Spring Fantasy is an unusual album. Rather than follow up his first album Ascension with a similarly sounding sequel, Clifford decided to go in a completely different direction with Spring Fantasy. Digital sampling had just come of age, and Clifford wanted to experiment with recording natural sounds and making them an integral part of his music, as can be heard on the tracks April Showers and Merlins Cave amongst others. At the same time, Clifford had also become interested in fairy stories – old tales of leprechauns and faeries, as well as the idea of nature spirits, sprites, devas and elementals, and he decided to weave all of these ideas into a concept album of faerie big proportions…
Spring Fantasy opens with First Born, a gentle piece suffused with Springtime energy; the sound of waves and birds act as a backdrop to this wistful piece, and with the addition of a babies cry and a distant whistle, the music is strangely evocative of a place and a time only seen and experienced in a half-remembered daydream.
April Showers is almost a nature-inspired Pachelbel’s Canon, with cascading arpeggios and bouncy water droplets, wind chimes and palm shakers (samples made by Clifford rubbing his hands together) supplying the back-beat to rich and fantastical psychedelic washes of bubbly synthesizers and watery shimmers, almost as if we are sneaking in a look at a group of water sprites, nereids and mermaids having their own private party.
Clifford’s flights of imagination and humour become further evident in the dainty funk of Daddy Long Legs, as a group of six and eight legged creatures emerge for a little springtime dance, whilst in Anemone we join thousands of dandelion clocks as they are whisked into the distant blue on gusts of rarefied springtime air. Things take a turn to the middle ages in Evensong, a medieval waltz through some ancient castle ruins complete with suitably adorned costumes and instruments.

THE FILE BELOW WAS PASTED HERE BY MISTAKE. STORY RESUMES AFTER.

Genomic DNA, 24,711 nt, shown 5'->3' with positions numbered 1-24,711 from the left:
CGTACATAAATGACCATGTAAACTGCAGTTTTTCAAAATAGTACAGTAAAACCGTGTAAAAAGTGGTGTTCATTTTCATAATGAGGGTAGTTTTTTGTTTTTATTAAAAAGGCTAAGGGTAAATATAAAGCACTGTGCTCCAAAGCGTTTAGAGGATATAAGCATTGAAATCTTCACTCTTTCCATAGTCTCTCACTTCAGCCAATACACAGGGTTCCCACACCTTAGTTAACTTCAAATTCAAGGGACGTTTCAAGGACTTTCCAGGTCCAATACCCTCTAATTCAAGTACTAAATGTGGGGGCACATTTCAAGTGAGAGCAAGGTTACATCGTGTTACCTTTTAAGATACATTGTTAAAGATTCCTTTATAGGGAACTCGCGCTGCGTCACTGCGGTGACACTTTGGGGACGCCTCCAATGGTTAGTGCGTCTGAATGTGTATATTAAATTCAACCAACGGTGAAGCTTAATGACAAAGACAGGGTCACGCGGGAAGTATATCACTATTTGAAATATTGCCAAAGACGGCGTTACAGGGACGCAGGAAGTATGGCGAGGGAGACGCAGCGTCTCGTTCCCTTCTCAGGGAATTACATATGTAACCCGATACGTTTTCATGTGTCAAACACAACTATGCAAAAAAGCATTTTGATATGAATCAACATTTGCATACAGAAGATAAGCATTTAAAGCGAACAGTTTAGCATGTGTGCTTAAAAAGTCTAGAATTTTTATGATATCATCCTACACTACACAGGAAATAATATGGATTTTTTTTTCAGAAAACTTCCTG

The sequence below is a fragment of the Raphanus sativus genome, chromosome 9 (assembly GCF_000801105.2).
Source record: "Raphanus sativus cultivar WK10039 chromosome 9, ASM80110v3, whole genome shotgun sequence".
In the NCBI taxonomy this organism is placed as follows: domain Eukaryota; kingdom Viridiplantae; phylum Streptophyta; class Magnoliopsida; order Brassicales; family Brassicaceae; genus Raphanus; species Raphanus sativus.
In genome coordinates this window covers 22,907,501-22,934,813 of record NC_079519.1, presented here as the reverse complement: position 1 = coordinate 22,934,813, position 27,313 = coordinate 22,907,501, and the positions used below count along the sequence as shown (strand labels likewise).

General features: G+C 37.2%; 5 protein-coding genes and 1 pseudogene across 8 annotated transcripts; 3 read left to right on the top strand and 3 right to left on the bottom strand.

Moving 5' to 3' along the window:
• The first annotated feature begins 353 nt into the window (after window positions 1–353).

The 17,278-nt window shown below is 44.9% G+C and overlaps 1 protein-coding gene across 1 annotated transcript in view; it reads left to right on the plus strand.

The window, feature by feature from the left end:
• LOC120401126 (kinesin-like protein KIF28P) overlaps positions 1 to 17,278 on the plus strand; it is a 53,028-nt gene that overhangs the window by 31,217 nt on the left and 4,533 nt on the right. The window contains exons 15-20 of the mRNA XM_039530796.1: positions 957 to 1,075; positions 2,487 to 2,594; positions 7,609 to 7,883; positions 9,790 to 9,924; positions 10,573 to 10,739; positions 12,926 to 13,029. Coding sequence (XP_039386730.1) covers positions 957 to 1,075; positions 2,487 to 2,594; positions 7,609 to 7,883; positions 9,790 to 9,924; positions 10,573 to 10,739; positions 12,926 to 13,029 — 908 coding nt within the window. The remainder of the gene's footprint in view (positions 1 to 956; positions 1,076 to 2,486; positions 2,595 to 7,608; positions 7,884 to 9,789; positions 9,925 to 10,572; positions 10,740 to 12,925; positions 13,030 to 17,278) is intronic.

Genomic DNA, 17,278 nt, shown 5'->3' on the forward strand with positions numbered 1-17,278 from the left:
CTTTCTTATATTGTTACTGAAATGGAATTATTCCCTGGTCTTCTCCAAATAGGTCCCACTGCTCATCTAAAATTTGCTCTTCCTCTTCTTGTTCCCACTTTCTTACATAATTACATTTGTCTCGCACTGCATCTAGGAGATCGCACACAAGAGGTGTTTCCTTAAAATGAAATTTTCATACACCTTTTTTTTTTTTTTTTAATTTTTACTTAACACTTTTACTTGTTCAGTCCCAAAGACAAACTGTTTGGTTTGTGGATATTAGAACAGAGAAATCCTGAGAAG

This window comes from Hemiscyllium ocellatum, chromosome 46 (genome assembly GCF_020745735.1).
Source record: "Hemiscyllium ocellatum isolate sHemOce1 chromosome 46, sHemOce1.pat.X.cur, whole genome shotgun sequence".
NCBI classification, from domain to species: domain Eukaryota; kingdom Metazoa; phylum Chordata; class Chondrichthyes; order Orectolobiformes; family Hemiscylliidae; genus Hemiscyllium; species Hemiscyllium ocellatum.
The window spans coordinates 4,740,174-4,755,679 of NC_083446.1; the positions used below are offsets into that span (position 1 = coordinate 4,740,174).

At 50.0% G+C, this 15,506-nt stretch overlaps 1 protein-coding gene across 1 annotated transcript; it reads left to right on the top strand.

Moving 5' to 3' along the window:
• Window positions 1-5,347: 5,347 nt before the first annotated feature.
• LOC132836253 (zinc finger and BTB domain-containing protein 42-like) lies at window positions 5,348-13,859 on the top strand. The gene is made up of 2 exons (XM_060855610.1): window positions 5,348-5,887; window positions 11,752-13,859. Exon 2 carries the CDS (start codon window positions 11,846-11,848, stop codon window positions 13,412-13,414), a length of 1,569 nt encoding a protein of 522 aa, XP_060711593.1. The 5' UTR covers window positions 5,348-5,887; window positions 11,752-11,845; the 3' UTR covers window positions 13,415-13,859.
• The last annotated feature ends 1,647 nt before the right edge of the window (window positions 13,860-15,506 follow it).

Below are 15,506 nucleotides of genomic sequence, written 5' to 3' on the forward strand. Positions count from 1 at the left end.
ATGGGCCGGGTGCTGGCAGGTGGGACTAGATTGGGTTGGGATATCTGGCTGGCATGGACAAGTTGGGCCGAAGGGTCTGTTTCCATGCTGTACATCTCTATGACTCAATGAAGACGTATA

Into the Blue takes us up into the stratosphere with an icy clarity, as pulses of rhythm emerge from the clouds to carry us on a journey to distant climes. Then we are back with the fairies again in Dandelions, where we find ourselves joining groups of the little people as they hitch taxi rides on dandelion clocks, at which point we experience the awe of meeting The Rainbow Makers, those beings who tirelessly build rainbows for the sun to shine through (if you listen carefully, you can even hear them chatter). The title track Spring Fantasy seems to sum the album up nicely with its uplifting and positive theme, which is followed by the cavernous Merlins Cave track, suggesting a tale of magical miners in crystal caves hunting for elusive treasures, and the album is wrapped up nicely with Ballet of the Ripple Skaters, an imaginative and somewhat romantically wistful track rich with Springtime aromas.
Like many of Clifford’s albums, Spring Fantasy is an album full of joy and inspiration, although it is also suffused with a child-like sense of wonder and discovery. Whilst not as successful as his first album Ascension, it is richly inventive and imaginative, and has as a result gained something of a cult following over the years.